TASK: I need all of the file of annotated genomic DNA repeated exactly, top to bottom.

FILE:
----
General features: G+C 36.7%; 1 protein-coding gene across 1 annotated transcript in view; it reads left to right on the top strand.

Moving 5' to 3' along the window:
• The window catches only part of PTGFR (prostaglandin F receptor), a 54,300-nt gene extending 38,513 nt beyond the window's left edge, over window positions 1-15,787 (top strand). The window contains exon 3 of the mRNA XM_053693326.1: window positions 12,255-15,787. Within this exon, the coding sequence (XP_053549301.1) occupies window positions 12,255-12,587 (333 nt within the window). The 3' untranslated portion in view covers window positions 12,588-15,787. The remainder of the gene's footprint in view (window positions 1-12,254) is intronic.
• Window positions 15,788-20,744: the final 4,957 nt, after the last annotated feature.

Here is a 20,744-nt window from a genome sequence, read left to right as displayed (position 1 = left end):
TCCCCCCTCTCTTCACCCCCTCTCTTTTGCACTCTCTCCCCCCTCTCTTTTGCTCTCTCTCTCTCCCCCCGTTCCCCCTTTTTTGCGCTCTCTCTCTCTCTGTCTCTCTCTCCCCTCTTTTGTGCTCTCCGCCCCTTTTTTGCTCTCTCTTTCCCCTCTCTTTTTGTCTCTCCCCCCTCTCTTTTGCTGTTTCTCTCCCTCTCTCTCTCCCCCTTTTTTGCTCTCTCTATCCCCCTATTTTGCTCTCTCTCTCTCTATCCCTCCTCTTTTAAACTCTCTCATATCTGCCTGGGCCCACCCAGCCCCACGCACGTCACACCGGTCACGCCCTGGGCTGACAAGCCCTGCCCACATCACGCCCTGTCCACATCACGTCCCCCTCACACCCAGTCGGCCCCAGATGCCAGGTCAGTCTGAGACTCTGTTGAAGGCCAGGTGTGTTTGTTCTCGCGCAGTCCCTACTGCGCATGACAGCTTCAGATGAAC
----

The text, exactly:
General features: G+C 36.7%; 1 protein-coding gene across 1 annotated transcript in view; it reads left to right on the top strand.

Moving 5' to 3' along the window:
• The window catches only part of PTGFR (prostaglandin F receptor), a 54,300-nt gene extending 38,513 nt beyond the window's left edge, over window positions 1-15,787 (top strand). The window contains exon 3 of the mRNA XM_053693326.1: window positions 12,255-15,787. Within this exon, the coding sequence (XP_053549301.1) occupies window positions 12,255-12,587 (333 nt within the window). The 3' untranslated portion in view covers window positions 12,588-15,787. The remainder of the gene's footprint in view (window positions 1-12,254) is intronic.
• Window positions 15,788-20,744: the final 4,957 nt, after the last annotated feature.

Here is a 20,744-nt window from a genome sequence, read left to right as displayed (position 1 = left end):
TCCCCCCTCTCTTCACCCCCTCTCTTTTGCACTCTCTCCCCCCTCTCTTTTGCTCTCTCTCTCTCCCCCCGTTCCCCCTTTTTTGCGCTCTCTCTCTCTCTGTCTCTCTCTCCCCTCTTTTGTGCTCTCCGCCCCTTTTTTGCTCTCTCTTTCCCCTCTCTTTTTGTCTCTCCCCCCTCTCTTTTGCTGTTTCTCTCCCTCTCTCTCTCCCCCTTTTTTGCTCTCTCTATCCCCCTATTTTGCTCTCTCTCTCTCTATCCCTCCTCTTTTAAACTCTCTCATATCTGCCTGGGCCCACCCAGCCCCACGCACGTCACACCGGTCACGCCCTGGGCTGACAAGCCCTGCCCACATCACGCCCTGTCCACATCACGTCCCCCTCACACCCAGTCGGCCCCAGATGCCAGGTCAGTCTGAGACTCTGTTGAAGGCCAGGTGTGTTTGTTCTCGCGCAGTCCCTACTGCGCATGACAGCTTCAGATGAAC